About This Creator
James Haunt grew up in Southern California drawing cartoons before being introduced to graphic novels, anime, and graffitti which helped him segway into large scale murals. His murals are often brightly colored and stylized in the manner of a graphic novel. James Haunt just recently completed the Mondrian Mural at the entrance to Skybar at Mondrian, which is an homage to Mondrian's 20 year anniversary.
Tell us about the Mondrian Mural.
For this mural, I was told it’s Mondrian’s 20 year anniversary so I did some research on the hotel. I wanted to make the anniversary subtle but still shout it out. That’s why I did the 2016 in Roman numerals on a billboard on the right hand side. The 1996 is in the background yet it’s still bold. I wanted to express it subtlety. What I really wanted to push was the fun and sexiness of Mondrian, the parties that I’ve been to here, and give it that Sunset feel. You know you’re on Sunset Blvd with the palm trees, the street signs, etc.
On such a long piece, sometimes it’s hard to make it flow well and fit imagery into it. I’m used to doing big rectangles but the shape of this wall is different. I had a lot of fun with it though and I think it worked out well. I just want people to feel good when they see it. Even if the mural is only here for a short time, it’s cool because the atmosphere and energy of people coming here is uplifting. I want people to feel good about art and life in general. I like to have fun and I want people to feel that energy and fun in my work.
You have a common theme of girls in your work. What’s the story? Is she a particular girl?
Back when you’re young, if you could draw a pretty girl, then you were good at drawing. So many artists paint women – there’s a thing about it. I’ve been drawing since I was a child. Obviously, being a boy I was attracted to the opposite sex. I wanted to draw these pretty images of eyes or lips of girls and make them into this dream girl vibe. A lot of my style is influenced by comic books and anime growing up as a kid and a lot of them had pretty girls in it. It’s something that is very human to be attracted to. I think women represent the human race in a very beautiful way. That’s why it’s been a common theme. I really also like to draw animals. I’ve been incorporating more leaves/foliage and water – different elements into my work. For the most part, I’ve been trying to simplify my art so that it’s very soft and gentle to look at while still having strength and fierceness to it.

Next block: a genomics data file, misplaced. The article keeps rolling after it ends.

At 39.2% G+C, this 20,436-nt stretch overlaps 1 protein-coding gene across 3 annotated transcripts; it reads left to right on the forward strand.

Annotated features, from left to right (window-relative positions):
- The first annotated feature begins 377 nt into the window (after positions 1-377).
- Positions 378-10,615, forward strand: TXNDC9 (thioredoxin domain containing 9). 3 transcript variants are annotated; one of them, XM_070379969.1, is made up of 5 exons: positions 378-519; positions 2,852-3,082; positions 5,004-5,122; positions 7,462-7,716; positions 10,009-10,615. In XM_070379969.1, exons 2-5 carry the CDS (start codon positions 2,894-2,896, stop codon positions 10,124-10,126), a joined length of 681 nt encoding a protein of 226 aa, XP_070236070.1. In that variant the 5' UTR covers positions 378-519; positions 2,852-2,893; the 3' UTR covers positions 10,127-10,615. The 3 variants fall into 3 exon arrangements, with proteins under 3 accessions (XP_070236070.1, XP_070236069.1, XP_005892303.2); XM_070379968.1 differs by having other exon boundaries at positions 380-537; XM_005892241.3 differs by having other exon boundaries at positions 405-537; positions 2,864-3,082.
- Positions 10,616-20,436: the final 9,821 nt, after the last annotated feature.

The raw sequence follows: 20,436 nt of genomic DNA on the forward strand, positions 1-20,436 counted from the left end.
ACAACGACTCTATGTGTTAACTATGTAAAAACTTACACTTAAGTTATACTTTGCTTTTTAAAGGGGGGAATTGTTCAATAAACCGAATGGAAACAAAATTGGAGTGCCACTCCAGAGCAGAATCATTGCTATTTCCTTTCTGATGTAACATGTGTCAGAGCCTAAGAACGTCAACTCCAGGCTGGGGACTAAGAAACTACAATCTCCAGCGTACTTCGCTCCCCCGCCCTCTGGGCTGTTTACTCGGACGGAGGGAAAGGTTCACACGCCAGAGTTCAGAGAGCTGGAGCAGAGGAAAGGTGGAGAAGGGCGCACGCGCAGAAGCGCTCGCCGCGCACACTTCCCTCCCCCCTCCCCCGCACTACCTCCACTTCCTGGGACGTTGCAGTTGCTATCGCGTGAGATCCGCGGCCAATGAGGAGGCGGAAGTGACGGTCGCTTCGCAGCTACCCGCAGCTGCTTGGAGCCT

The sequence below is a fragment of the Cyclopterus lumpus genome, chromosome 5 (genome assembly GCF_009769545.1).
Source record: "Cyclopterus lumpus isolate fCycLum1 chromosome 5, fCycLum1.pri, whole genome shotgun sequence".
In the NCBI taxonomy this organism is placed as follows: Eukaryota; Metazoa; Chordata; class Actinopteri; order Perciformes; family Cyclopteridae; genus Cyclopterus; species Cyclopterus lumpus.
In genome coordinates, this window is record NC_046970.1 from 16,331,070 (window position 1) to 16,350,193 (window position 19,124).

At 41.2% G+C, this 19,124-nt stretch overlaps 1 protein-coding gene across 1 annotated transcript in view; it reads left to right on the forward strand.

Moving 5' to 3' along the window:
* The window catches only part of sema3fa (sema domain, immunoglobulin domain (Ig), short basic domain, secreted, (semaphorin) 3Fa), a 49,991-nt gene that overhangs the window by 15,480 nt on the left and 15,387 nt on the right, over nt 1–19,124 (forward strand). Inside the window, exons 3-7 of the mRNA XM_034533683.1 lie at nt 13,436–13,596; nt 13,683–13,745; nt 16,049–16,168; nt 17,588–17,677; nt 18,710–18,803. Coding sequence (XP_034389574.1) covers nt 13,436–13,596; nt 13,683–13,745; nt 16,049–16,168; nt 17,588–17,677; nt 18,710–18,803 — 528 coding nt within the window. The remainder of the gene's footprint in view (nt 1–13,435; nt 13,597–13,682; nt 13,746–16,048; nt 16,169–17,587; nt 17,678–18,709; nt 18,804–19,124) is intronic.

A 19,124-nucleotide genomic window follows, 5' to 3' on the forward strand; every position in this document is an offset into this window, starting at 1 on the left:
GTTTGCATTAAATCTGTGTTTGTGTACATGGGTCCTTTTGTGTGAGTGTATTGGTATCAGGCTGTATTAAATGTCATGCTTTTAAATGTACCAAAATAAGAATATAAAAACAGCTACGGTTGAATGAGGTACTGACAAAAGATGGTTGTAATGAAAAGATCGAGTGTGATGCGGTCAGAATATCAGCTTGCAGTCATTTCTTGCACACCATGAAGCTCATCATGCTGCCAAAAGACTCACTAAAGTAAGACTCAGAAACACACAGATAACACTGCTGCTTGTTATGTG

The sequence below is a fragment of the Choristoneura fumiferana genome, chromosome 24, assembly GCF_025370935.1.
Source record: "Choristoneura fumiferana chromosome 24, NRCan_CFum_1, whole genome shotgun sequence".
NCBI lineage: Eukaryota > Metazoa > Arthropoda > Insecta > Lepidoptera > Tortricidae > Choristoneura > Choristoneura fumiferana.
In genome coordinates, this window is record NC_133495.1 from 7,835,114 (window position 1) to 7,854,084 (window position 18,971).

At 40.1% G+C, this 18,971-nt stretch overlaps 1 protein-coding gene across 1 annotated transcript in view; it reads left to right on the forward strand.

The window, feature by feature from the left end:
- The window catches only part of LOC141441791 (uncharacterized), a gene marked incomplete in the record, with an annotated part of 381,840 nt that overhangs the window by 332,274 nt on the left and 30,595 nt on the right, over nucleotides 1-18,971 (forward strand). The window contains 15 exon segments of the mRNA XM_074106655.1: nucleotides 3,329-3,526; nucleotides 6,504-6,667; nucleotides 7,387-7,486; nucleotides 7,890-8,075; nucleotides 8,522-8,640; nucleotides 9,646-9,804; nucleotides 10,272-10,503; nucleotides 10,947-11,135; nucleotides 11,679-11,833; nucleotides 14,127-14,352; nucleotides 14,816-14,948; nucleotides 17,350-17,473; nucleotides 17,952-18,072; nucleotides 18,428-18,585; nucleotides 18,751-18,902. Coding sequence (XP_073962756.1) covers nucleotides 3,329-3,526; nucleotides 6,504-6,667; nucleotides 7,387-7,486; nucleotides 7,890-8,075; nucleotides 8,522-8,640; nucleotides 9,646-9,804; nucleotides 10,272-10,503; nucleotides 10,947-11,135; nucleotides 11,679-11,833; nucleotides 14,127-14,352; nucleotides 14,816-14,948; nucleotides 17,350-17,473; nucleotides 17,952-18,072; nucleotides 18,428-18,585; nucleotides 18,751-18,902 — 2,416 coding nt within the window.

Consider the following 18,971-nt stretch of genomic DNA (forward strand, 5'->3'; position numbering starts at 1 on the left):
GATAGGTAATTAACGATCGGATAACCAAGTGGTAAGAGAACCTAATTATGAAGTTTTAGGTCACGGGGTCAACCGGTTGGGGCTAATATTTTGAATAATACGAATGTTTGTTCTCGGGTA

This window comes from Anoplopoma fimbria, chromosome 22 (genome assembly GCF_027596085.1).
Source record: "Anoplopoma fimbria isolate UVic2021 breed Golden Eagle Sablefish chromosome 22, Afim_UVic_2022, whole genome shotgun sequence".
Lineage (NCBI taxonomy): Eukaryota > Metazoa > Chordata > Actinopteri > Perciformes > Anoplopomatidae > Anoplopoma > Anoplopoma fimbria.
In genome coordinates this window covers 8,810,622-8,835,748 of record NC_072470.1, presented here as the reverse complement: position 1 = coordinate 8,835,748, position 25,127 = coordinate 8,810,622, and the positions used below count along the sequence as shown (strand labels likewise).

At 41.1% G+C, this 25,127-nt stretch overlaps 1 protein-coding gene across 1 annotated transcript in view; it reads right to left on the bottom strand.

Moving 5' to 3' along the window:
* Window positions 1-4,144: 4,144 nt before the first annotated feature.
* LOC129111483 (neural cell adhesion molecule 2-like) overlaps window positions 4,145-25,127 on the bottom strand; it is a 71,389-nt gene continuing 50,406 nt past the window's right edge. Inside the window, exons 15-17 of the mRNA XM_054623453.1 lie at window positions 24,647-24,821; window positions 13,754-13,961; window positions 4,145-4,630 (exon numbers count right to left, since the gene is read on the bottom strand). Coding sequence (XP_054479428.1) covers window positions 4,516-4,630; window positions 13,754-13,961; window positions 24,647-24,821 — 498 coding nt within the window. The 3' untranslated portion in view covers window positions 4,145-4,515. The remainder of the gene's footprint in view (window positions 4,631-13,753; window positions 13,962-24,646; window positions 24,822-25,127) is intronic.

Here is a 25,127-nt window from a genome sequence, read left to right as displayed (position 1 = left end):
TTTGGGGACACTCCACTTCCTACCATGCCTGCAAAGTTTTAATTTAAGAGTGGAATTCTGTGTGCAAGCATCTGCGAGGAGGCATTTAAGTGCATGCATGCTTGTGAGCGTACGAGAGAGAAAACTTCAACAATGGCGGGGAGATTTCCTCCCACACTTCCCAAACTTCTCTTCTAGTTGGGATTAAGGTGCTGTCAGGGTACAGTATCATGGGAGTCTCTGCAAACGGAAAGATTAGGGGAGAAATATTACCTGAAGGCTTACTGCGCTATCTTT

Was there a first comic book or anime that made you really want to draw?
I remember my Korean friend introduced me to this Street Fighter anime when I was in fourth grade. It was like a rated X Street Fighter. It was in Korean and the artwork was beautiful and the storyline was amazing. That to me was like, “Oh. Art can be sexy and push the envelope but still be beautiful. Damn that’s dope.” I was not expecting that. That was one of the first things that changed my mind. It was sexy, cool and stylized. It was moving. I guess that was one of the first provocative experiences with art that influenced me. That and I started reading Spawn comics and Todd McFarlane – comics that were meant for an older demographic than I was at the time. The details, the artwork, and the storylines really moved me. I wanted to do graphic novels and storyboards for a long time, which I did for music videos and projects like that when I was around 18 years old. My work now is like a graphic novel in the streets but without a set storyline.
You mentioned that you got hooked when you started doing graffiti. Do you remember some of the first times you did graffiti?